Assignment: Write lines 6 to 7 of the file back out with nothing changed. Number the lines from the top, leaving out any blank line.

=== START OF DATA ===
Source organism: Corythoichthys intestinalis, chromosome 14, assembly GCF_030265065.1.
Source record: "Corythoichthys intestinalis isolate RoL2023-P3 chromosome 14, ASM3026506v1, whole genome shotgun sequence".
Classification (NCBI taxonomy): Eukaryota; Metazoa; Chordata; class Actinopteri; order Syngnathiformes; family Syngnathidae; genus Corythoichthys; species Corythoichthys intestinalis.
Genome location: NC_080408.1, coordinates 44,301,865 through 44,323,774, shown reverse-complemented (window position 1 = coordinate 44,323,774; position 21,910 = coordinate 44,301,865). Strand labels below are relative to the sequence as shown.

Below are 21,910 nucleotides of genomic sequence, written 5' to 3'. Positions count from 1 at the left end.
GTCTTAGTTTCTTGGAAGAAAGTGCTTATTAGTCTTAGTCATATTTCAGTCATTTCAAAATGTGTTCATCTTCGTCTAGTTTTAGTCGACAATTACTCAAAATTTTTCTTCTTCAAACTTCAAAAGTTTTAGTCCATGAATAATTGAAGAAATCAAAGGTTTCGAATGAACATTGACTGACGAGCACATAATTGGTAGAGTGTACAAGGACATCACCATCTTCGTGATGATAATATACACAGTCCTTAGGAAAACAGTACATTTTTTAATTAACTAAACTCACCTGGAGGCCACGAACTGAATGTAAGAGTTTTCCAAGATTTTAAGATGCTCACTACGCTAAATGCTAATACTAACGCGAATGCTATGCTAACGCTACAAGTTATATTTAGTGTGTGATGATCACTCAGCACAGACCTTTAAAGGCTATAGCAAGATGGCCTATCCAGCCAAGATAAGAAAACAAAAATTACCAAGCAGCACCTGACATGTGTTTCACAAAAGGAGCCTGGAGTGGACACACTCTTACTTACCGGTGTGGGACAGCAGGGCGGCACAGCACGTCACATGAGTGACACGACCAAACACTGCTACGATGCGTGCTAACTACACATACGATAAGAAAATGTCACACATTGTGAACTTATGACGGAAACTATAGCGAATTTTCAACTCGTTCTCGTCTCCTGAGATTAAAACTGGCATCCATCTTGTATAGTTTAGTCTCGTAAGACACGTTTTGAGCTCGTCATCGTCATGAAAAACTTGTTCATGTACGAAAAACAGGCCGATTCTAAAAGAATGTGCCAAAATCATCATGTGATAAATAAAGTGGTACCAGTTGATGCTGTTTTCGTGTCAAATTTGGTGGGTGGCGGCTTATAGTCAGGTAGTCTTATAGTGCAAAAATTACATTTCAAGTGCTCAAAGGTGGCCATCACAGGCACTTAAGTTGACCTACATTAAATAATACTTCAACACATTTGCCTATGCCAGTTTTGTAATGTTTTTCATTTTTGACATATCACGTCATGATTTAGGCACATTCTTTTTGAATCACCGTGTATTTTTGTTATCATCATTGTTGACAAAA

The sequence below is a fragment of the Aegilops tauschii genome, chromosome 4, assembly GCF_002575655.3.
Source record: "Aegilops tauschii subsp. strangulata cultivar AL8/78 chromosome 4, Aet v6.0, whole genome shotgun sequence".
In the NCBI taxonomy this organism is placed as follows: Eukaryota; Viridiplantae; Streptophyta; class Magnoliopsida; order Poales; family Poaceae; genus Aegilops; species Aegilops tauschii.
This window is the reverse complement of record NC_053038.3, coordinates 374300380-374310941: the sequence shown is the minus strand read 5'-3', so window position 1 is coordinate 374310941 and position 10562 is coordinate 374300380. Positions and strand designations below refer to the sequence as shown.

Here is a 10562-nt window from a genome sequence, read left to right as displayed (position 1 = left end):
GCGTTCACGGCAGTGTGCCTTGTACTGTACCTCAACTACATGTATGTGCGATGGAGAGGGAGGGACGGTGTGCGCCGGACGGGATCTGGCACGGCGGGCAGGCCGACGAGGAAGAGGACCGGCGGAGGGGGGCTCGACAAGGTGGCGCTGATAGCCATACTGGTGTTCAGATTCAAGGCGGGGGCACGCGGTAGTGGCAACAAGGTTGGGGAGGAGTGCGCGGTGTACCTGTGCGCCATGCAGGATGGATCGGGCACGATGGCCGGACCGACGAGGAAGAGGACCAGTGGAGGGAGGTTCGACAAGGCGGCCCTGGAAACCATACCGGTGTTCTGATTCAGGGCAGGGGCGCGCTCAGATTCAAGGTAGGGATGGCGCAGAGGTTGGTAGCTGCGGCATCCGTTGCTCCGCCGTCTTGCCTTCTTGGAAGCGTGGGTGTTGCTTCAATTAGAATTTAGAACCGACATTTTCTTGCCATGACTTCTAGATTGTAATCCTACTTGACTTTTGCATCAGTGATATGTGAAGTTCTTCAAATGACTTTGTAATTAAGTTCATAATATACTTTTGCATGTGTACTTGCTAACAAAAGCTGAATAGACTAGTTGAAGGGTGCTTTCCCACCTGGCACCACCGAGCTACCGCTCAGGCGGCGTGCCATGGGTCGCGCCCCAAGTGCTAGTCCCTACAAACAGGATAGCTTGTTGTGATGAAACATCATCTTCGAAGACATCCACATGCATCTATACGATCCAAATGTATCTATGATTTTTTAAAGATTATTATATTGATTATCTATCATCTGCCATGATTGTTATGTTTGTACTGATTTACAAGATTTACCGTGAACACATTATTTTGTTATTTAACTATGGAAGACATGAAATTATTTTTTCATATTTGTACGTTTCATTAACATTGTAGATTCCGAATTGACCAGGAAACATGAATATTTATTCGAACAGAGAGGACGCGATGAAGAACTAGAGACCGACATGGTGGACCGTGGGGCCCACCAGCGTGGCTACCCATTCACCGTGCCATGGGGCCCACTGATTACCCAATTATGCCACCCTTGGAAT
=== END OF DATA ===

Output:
GTCTTAGTTTCTTGGAAGAAAGTGCTTATTAGTCTTAGTCATATTTCAGTCATTTCAAAATGTGTTCATCTTCGTCTAGTTTTAGTCGACAATTACTCAAAATTTTTCTTCTTCAAACTTCAAAAGTTTTAGTCCATGAATAATTGAAGAAATCAAAGGTTTCGAATGAACATTGACTGACGAGCACATAATTGGTAGAGTGTACAAGGACATCACCATCTTCGTGATGATAATATACACAGTCCTTAGGAAAACAGTACATTTTTTAATTAACTAAACTCACCTGGAGGCCACGAACTGAATGTAAGAGTTTTCCAAGATTTTAAGATGCTCACTACGCTAAATGCTAATACTAACGCGAATGCTATGCTAACGCTACAAGTTATATTTAGTGTGTGATGATCACTCAGCACAGACCTTTAAAGGCTATAGCAAGATGGCCTATCCAGCCAAGATAAGAAAACAAAAATTACCAAGCAGCACCTGACATGTGTTTCACAAAAGGAGCCTGGAGTGGACACACTCTTACTTACCGGTGTGGGACAGCAGGGCGGCACAGCACGTCACATGAGTGACACGACCAAACACTGCTACGATGCGTGCTAACTACACATACGATAAGAAAATGTCACACATTGTGAACTTATGACGGAAACTATAGCGAATTTTCAACTCGTTCTCGTCTCCTGAGATTAAAACTGGCATCCATCTTGTATAGTTTAGTCTCGTAAGACACGTTTTGAGCTCGTCATCGTCATGAAAAACTTGTTCATGTACGAAAAACAGGCCGATTCTAAAAGAATGTGCCAAAATCATCATGTGATAAATAAAGTGGTACCAGTTGATGCTGTTTTCGTGTCAAATTTGGTGGGTGGCGGCTTATAGTCAGGTAGTCTTATAGTGCAAAAATTACATTTCAAGTGCTCAAAGGTGGCCATCACAGGCACTTAAGTTGACCTACATTAAATAATACTTCAACACATTTGCCTATGCCAGTTTTGTAATGTTTTTCATTTTTGACATATCACGTCATGATTTAGGCACATTCTTTTTGAATCACCGTGTATTTTTGTTATCATCATTGTTGACAAAA

The sequence below is a fragment of the Aegilops tauschii genome, chromosome 4, assembly GCF_002575655.3.